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Alcohol vs. Suicide

There is something I find disturbing, and it has bothered me for a while, but I'm prompted now to write by the recent death of Michael P. Manley '02.

As I understand it, MIT has had three undergraduate suicides occur on campus in the four years that I remember myself. In the years before I came to MIT, I know there were many more. Other than the usual counseling and talk about blocking windows, I don't remember other actions taken in response to these unfortunate deaths in an effort to prevent them in the future.

On the other hand, MIT has had one undergraduate drinking death in perhaps its entire history, and that has caused sweeping changes all over campus. The entire residence system was changed, social gatherings had to follow new guidelines (officially or not, I witnessed drastic changes to social activities) and also, more importantly, the issue of "binge drinking" was on everyone's mind and was widely discussed.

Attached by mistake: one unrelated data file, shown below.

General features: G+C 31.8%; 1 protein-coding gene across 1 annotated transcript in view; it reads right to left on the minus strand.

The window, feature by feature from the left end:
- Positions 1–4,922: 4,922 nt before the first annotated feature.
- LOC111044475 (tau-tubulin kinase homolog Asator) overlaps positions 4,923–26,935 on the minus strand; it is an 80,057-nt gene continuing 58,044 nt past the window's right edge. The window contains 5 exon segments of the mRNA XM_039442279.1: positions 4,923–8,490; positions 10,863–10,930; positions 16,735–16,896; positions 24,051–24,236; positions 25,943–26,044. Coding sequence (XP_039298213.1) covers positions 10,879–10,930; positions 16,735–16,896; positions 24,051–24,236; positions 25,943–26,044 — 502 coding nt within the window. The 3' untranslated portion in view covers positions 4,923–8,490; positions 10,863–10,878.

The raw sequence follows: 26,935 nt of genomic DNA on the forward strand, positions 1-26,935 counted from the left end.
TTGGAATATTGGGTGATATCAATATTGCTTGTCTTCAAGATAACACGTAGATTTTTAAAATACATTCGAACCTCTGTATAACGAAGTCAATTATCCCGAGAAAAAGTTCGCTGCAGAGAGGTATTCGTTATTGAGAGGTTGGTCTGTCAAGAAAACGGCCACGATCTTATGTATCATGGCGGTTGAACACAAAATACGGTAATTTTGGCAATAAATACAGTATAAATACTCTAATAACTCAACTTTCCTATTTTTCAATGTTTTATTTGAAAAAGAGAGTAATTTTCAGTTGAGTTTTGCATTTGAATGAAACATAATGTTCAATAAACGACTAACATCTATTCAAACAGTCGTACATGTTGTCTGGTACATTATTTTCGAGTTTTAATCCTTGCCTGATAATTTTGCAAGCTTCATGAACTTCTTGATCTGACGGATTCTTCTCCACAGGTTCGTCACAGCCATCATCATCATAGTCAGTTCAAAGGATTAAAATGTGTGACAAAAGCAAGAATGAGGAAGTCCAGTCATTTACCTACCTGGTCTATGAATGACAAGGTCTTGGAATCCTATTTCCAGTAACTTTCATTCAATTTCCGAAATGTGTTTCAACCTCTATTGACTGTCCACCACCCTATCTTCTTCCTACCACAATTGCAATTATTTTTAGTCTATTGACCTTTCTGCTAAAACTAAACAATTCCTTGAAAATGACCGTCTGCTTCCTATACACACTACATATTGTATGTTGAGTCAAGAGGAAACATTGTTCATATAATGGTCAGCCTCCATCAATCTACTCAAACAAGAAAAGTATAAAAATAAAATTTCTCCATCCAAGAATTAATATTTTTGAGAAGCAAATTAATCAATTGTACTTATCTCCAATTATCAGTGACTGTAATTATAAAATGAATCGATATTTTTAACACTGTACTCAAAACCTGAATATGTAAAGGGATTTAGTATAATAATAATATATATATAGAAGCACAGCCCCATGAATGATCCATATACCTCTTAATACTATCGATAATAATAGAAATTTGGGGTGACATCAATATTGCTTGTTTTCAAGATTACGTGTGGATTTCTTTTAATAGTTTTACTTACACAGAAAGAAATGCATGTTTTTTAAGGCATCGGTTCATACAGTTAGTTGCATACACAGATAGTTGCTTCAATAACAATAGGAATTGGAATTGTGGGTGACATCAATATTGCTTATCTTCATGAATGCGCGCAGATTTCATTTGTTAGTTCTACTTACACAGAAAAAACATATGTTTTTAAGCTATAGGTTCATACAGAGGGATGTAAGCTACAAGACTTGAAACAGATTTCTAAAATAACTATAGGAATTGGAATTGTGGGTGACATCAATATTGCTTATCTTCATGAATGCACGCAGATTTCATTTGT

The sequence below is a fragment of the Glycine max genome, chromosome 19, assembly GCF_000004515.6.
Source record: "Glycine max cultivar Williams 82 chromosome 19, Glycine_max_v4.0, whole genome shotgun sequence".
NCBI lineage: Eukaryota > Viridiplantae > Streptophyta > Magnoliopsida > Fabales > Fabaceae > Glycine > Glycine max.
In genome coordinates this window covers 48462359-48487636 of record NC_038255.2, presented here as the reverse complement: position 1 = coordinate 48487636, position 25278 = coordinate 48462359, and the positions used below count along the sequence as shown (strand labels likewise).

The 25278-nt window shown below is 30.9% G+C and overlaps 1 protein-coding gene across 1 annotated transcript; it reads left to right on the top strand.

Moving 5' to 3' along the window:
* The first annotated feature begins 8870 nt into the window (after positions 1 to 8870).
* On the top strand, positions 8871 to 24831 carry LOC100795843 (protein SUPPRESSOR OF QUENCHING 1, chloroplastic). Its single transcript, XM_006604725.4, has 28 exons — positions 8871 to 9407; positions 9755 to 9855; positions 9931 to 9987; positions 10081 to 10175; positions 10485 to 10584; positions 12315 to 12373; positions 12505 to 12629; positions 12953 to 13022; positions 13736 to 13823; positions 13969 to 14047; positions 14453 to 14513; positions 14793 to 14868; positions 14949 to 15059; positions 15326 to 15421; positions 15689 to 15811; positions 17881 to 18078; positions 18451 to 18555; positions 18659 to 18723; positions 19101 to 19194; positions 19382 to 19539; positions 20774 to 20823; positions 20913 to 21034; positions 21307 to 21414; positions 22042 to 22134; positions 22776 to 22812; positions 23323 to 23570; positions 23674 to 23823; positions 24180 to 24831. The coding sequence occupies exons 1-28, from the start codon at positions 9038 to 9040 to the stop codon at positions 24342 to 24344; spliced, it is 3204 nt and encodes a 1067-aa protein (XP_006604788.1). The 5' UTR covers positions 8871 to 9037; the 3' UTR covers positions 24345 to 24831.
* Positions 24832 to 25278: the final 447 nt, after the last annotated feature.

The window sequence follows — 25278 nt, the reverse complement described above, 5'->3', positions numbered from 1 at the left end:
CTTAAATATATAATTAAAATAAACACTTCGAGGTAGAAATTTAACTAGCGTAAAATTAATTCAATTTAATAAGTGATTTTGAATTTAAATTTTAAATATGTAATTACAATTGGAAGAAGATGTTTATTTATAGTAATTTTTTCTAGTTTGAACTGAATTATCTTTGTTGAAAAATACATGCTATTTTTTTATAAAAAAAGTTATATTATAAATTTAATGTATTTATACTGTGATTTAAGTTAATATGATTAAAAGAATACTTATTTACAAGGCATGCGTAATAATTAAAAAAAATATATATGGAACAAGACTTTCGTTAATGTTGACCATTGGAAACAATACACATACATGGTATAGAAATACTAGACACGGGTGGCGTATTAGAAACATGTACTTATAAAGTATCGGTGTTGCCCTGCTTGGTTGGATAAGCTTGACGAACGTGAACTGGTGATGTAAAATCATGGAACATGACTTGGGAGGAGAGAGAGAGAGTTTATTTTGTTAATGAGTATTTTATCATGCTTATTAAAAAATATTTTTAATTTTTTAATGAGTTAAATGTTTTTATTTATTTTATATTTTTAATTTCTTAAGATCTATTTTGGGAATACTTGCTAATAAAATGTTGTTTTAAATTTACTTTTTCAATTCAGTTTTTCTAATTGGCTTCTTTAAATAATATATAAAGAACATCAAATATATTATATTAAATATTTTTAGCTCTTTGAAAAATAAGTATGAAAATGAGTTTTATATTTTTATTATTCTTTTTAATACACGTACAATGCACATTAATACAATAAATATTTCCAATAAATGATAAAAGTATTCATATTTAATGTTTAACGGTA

Why is it that these suicide deaths don't cause this kind of campus upheaval? Are these suicide deaths not related to campus life? But the alcohol-related death was? If these suicides were all completely independent events, why does it happen so often here at MIT? And on the other side, if an alcohol-related death is so closely related to campus life and residence policies that they must be so drastically changed, why have the consequences been historically less tragic?

Clearly, I am not saying that horrible tragedies are the only warrant for change; I just want to put forth the notion that some problems seem to have gotten a disproportionately greater amount of attention, while others seem almost neglected. If one kind of death is so much more dependent on the individual, why has it happened so frequently? I think that the lone drinking death may be more related to the individual, and these suicides may be more of a campus problem than we realize. Why is there such a discrepancy? Perhaps the administration is confused, or far too influenced by negative media coverage. If so, then this is my tiny bit of bad press for the Institute.

Bryan E. Weir '99